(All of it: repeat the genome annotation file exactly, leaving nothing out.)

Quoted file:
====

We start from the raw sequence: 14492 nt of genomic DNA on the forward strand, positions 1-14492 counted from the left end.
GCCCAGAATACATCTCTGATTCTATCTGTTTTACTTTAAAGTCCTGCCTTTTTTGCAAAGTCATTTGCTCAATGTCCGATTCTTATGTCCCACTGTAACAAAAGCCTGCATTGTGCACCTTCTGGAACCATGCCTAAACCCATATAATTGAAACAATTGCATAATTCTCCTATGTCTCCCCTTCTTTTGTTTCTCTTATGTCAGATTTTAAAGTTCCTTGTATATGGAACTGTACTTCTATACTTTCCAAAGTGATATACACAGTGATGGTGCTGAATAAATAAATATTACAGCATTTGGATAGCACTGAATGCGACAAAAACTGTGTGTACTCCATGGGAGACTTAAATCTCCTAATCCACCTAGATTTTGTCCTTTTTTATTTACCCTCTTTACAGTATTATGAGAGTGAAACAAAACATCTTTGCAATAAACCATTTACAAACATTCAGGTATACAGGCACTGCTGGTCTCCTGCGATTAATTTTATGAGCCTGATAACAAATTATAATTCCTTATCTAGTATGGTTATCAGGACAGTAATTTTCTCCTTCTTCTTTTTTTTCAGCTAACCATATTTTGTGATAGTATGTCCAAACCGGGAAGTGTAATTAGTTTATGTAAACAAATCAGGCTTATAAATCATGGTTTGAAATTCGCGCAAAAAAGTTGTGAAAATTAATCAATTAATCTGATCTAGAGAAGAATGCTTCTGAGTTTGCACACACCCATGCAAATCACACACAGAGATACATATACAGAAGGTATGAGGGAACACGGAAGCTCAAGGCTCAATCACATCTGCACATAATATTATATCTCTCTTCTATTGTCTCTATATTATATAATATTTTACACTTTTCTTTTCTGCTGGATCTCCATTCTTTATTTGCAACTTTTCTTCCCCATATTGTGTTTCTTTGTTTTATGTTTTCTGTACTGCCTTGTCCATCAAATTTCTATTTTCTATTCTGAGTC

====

We start from the raw sequence: 14492 nt of genomic DNA on the forward strand, positions 1-14492 counted from the left end.
GCCCAGAATACATCTCTGATTCTATCTGTTTTACTTTAAAGTCCTGCCTTTTTTGCAAAGTCATTTGCTCAATGTCCGATTCTTATGTCCCACTGTAACAAAAGCCTGCATTGTGCACCTTCTGGAACCATGCCTAAACCCATATAATTGAAACAATTGCATAATTCTCCTATGTCTCCCCTTCTTTTGTTTCTCTTATGTCAGATTTTAAAGTTCCTTGTATATGGAACTGTACTTCTATACTTTCCAAAGTGATATACACAGTGATGGTGCTGAATAAATAAATATTACAGCATTTGGATAGCACTGAATGCGACAAAAACTGTGTGTACTCCATGGGAGACTTAAATCTCCTAATCCACCTAGATTTTGTCCTTTTTTATTTACCCTCTTTACAGTATTATGAGAGTGAAACAAAACATCTTTGCAATAAACCATTTACAAACATTCAGGTATACAGGCACTGCTGGTCTCCTGCGATTAATTTTATGAGCCTGATAACAAATTATAATTCCTTATCTAGTATGGTTATCAGGACAGTAATTTTCTCCTTCTTCTTTTTTTTCAGCTAACCATATTTTGTGATAGTATGTCCAAACCGGGAAGTGTAATTAGTTTATGTAAACAAATCAGGCTTATAAATCATGGTTTGAAATTCGCGCAAAAAAGTTGTGAAAATTAATCAATTAATCTGATCTAGAGAAGAATGCTTCTGAGTTTGCACACACCCATGCAAATCACACACAGAGATACATATACAGAAGGTATGAGGGAACACGGAAGCTCAAGGCTCAATCACATCTGCACATAATATTATATCTCTCTTCTATTGTCTCTATATTATATAATATTTTACACTTTTCTTTTCTGCTGGATCTCCATTCTTTATTTGCAACTTTTCTTCCCCATATTGTGTTTCTTTGTTTTATGTTTTCTGTACTGCCTTGTCCATCAAATTTCTATTTTCTATTCTGAGTC